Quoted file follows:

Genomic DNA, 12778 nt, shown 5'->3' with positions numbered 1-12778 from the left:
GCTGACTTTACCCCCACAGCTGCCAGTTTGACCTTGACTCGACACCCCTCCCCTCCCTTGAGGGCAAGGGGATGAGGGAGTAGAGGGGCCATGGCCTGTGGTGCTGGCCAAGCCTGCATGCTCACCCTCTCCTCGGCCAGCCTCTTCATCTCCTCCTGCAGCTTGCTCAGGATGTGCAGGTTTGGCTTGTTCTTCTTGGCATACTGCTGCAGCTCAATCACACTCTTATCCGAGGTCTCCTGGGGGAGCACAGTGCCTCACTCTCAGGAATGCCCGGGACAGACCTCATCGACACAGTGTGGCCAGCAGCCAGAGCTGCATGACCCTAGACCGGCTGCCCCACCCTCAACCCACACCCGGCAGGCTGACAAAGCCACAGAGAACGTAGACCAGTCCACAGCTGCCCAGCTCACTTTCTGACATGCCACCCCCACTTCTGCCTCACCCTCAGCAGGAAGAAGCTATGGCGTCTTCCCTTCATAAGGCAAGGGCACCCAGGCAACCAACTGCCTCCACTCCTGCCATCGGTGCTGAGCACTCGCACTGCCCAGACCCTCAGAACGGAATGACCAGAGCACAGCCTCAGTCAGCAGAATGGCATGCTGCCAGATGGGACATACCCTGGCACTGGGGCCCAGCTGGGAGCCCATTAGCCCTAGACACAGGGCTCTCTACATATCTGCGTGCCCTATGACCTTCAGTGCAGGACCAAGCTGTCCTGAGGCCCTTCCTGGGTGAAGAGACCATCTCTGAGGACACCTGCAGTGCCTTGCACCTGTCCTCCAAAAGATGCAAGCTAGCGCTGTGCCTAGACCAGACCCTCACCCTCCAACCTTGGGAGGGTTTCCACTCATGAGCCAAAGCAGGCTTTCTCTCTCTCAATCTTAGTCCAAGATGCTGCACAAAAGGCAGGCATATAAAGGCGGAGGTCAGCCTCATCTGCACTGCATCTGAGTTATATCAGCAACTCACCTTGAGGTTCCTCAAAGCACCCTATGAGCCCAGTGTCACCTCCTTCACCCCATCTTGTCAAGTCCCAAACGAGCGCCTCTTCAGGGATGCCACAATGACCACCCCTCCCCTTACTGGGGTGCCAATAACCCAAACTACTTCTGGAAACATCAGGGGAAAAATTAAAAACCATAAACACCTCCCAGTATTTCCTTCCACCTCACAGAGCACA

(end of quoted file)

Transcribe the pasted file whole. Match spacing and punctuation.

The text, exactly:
Genomic DNA, 12778 nt, shown 5'->3' with positions numbered 1-12778 from the left:
GCTGACTTTACCCCCACAGCTGCCAGTTTGACCTTGACTCGACACCCCTCCCCTCCCTTGAGGGCAAGGGGATGAGGGAGTAGAGGGGCCATGGCCTGTGGTGCTGGCCAAGCCTGCATGCTCACCCTCTCCTCGGCCAGCCTCTTCATCTCCTCCTGCAGCTTGCTCAGGATGTGCAGGTTTGGCTTGTTCTTCTTGGCATACTGCTGCAGCTCAATCACACTCTTATCCGAGGTCTCCTGGGGGAGCACAGTGCCTCACTCTCAGGAATGCCCGGGACAGACCTCATCGACACAGTGTGGCCAGCAGCCAGAGCTGCATGACCCTAGACCGGCTGCCCCACCCTCAACCCACACCCGGCAGGCTGACAAAGCCACAGAGAACGTAGACCAGTCCACAGCTGCCCAGCTCACTTTCTGACATGCCACCCCCACTTCTGCCTCACCCTCAGCAGGAAGAAGCTATGGCGTCTTCCCTTCATAAGGCAAGGGCACCCAGGCAACCAACTGCCTCCACTCCTGCCATCGGTGCTGAGCACTCGCACTGCCCAGACCCTCAGAACGGAATGACCAGAGCACAGCCTCAGTCAGCAGAATGGCATGCTGCCAGATGGGACATACCCTGGCACTGGGGCCCAGCTGGGAGCCCATTAGCCCTAGACACAGGGCTCTCTACATATCTGCGTGCCCTATGACCTTCAGTGCAGGACCAAGCTGTCCTGAGGCCCTTCCTGGGTGAAGAGACCATCTCTGAGGACACCTGCAGTGCCTTGCACCTGTCCTCCAAAAGATGCAAGCTAGCGCTGTGCCTAGACCAGACCCTCACCCTCCAACCTTGGGAGGGTTTCCACTCATGAGCCAAAGCAGGCTTTCTCTCTCTCAATCTTAGTCCAAGATGCTGCACAAAAGGCAGGCATATAAAGGCGGAGGTCAGCCTCATCTGCACTGCATCTGAGTTATATCAGCAACTCACCTTGAGGTTCCTCAAAGCACCCTATGAGCCCAGTGTCACCTCCTTCACCCCATCTTGTCAAGTCCCAAACGAGCGCCTCTTCAGGGATGCCACAATGACCACCCCTCCCCTTACTGGGGTGCCAATAACCCAAACTACTTCTGGAAACATCAGGGGAAAAATTAAAAACCATAAACACCTCCCAGTATTTCCTTCCACCTCACAGAGCACA